You are here


Code of Conduct

Parliamentary Activity - Thursday, 29 November 2018


Dr WOODRUFF - Ms Butler went out. Well done, that is really good to hear.

Mr Deputy Speaker, what we need now is for the Labor and Liberal parties to not only listen but take action, which means having an end to coal- fired power stations by 2030. That is the sort of thing we need to do. We can agree to disagree on the environment but the Greens are here to talk about process and proper scrutiny. Let us face it, we do not trust that the level of scrutiny will be sufficient without a member of the Greens on that committee. It is quite clear that we have been consistent on the issues of integrity in this parliament.

This motion is about changing the standing orders to add the code of conduct, and I completely support the comments made by Ms White. The only reason this is here before us today is because members of Labor and the Greens on the Integrity Committee have been making consistent noises and pushing this along for years. I sat on the Integrity Committee with Lara Giddings when she was there and it was only the two of us who were pushing and pushing to keep the recommendation of the Integrity Commission to bring it to life.

So here we are today. The committee agreed on this code of conduct in the middle of last year. We could have finished it and it could have been brought before parliament before the state election. What a surprise, it got pushed off until after the state election because - shock, horror - the Liberals in government could not possibly throw everything into such confusion by giving members an extra responsibility in terms of their code of conduct before an election. 'Oh, no, let's just leave it. We would not want to presume to speak for a new parliament.' There were incredible faux excuses that were made as a way of justifying why we could not bring this in last year. The same document has been sitting there for over a year. Meanwhile we have members of the Government, ministers, behaving with an extreme lack of integrity, misconduct and, as we know, repeated lies from some of them, not telling the truth or lying by omission.

We had silence from minister Courtney about her relationship, but meanwhile she and the secretary of her department were both merrily signing off fish farm expansions and biosecurity issues. Who knows what else was happening during that period? We have never had a proper investigation into the decisions that were taken by minister Courtney in that period of time and whether there was a conflict. There was an investigation done. I just have to speak from first principles. It is hard to feel confident that it was rigorous enough in the questions asked because it was during that period while the Premier was acting as the minister for Primary Industries that he signed off an approval for the Storm Bay fish farm expansion. It is clear that there is no set of rules governing probity, accountability, assessment, proper independent investigations. We have had a score of these happening over the last couple of years. It is a shameful situation today that this Government finds itself in, which is why it is really important that we have a code of conduct not just for ministers but for every member of parliament.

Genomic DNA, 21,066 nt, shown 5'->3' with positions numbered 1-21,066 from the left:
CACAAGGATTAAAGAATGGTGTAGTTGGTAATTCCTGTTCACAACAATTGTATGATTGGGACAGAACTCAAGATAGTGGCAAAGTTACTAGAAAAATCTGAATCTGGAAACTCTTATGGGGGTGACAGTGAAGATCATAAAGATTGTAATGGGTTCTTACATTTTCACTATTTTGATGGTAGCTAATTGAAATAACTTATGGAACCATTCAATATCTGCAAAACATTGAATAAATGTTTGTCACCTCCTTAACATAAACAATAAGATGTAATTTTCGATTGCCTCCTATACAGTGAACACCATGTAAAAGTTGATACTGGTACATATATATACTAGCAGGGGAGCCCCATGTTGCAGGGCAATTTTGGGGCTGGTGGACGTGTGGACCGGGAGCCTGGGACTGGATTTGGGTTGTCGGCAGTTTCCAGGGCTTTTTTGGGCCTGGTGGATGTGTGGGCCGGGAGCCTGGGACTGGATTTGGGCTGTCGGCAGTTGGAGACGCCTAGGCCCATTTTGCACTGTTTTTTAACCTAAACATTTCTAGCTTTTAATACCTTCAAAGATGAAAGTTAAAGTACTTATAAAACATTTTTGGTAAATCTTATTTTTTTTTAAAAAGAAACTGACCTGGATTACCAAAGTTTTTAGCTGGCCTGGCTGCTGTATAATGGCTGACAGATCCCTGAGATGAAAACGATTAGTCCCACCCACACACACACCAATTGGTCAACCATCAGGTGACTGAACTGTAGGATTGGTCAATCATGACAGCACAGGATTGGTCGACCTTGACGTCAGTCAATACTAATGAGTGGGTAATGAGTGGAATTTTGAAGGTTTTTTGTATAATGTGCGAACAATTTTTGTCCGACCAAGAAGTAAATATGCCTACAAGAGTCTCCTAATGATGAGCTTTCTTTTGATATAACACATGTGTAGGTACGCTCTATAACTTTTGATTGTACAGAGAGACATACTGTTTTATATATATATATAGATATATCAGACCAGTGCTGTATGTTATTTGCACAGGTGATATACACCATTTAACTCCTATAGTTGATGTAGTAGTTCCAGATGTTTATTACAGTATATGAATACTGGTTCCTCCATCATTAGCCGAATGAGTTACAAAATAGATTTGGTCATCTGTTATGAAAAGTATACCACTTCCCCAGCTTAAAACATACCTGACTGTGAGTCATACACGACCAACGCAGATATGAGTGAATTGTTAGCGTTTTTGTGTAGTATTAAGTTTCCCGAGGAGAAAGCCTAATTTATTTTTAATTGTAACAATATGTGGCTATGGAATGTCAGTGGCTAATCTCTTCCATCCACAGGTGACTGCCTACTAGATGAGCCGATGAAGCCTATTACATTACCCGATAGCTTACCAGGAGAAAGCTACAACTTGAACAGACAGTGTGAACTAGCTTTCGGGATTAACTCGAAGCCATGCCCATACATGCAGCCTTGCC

On the amendment itself, of course we support expanding the level of scrutiny on the Privileges Committee. There is no doubt that seven members would be better than five in almost any circumstance of an investigation. More eyes, more questions, more points of view can only be a good thing. When something is referred to the Privileges Committee it is only because it is an extremely serious allegation that has to be investigated so that all members of parliament can feel confident that the outcome has been properly considered and confident in the decisions of the committee. Therefore it makes complete sense to have all parties represented on that committee and the Greens ought to have a position there because we have been standing in this parliament for decades, speaking up for process and integrity. The Tasmanian people can be confident that if there is a Greens member on the committee, that committee will have had a good, red-hot shot at an investigation coming to an independent, well-scrutinised and fair conclusion.